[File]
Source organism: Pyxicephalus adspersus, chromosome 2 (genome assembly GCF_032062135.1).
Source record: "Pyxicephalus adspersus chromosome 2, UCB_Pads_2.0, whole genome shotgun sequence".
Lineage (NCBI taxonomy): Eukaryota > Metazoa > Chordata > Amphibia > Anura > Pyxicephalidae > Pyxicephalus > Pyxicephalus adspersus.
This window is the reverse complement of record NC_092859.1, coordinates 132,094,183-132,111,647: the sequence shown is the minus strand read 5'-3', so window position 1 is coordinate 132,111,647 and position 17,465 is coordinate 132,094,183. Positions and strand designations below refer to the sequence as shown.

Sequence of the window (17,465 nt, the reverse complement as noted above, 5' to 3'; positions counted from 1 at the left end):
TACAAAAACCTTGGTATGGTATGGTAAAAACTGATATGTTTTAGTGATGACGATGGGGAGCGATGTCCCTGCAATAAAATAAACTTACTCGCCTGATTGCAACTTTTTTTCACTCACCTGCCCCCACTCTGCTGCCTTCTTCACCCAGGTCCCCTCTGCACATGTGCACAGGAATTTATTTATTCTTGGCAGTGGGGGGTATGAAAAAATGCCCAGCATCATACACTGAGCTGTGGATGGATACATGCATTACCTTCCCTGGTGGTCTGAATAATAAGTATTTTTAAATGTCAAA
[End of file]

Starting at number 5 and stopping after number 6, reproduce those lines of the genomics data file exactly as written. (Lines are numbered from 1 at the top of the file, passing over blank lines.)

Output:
Sequence of the window (17,465 nt, the reverse complement as noted above, 5' to 3'; positions counted from 1 at the left end):
TACAAAAACCTTGGTATGGTATGGTAAAAACTGATATGTTTTAGTGATGACGATGGGGAGCGATGTCCCTGCAATAAAATAAACTTACTCGCCTGATTGCAACTTTTTTTCACTCACCTGCCCCCACTCTGCTGCCTTCTTCACCCAGGTCCCCTCTGCACATGTGCACAGGAATTTATTTATTCTTGGCAGTGGGGGGTATGAAAAAATGCCCAGCATCATACACTGAGCTGTGGATGGATACATGCATTACCTTCCCTGGTGGTCTGAATAATAAGTATTTTTAAATGTCAAA